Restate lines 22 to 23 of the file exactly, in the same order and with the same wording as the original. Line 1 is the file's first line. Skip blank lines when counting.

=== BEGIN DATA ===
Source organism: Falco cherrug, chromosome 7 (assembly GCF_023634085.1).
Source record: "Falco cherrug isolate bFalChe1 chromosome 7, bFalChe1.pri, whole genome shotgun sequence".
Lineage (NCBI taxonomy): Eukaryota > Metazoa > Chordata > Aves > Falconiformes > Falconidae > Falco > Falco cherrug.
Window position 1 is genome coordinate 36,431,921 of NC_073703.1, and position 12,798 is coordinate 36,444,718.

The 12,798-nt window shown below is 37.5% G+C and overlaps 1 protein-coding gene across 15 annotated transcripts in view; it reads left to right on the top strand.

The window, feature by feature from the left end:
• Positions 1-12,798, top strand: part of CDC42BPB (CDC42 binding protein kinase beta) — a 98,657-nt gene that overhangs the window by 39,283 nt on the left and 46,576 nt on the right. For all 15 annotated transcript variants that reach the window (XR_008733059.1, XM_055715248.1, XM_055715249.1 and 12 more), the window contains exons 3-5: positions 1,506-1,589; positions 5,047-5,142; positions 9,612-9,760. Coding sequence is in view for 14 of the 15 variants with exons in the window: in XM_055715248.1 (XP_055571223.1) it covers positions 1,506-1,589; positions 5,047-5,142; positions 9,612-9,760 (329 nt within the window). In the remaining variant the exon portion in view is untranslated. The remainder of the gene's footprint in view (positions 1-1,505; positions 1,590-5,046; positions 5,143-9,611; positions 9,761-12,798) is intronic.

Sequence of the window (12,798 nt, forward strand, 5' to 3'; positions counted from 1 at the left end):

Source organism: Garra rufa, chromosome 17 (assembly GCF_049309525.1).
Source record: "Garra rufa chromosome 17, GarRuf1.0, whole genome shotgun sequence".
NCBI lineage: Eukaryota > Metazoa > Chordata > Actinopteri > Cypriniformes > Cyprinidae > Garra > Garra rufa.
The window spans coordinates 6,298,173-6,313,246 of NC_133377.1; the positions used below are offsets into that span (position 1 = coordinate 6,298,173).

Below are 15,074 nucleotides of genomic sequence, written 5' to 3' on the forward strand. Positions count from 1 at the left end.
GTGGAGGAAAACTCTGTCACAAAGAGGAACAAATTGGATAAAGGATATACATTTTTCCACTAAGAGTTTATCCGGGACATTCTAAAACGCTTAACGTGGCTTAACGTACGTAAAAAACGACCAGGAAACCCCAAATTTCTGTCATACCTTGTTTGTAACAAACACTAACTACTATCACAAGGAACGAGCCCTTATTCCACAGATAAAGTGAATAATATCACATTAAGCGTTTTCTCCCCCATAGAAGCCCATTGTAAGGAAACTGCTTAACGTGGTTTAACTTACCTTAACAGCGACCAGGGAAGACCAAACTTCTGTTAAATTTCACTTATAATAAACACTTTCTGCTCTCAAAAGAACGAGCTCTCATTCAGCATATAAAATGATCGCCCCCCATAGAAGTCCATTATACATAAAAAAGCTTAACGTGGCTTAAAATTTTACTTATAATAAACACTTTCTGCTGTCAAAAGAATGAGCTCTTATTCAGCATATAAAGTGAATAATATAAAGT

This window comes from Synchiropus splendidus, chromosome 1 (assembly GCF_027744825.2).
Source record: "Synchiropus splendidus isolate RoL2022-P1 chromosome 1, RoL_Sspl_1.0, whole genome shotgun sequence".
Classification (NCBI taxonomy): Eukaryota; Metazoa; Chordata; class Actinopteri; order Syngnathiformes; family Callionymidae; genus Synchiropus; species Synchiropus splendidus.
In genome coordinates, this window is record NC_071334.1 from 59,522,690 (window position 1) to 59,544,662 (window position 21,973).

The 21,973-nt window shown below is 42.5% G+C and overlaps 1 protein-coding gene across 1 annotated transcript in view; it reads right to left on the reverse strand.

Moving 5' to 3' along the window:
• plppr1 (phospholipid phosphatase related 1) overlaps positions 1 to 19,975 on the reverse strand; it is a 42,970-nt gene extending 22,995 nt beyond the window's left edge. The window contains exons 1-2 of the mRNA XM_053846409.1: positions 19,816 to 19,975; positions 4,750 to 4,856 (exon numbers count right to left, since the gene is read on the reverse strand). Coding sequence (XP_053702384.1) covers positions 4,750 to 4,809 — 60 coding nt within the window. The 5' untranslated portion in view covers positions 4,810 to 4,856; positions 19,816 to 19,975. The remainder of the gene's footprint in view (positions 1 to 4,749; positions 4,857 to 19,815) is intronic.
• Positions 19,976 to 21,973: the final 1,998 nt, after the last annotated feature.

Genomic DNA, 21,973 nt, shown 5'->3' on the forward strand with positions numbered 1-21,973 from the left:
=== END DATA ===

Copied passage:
• Positions 19,976 to 21,973: the final 1,998 nt, after the last annotated feature.

Genomic DNA, 21,973 nt, shown 5'->3' on the forward strand with positions numbered 1-21,973 from the left: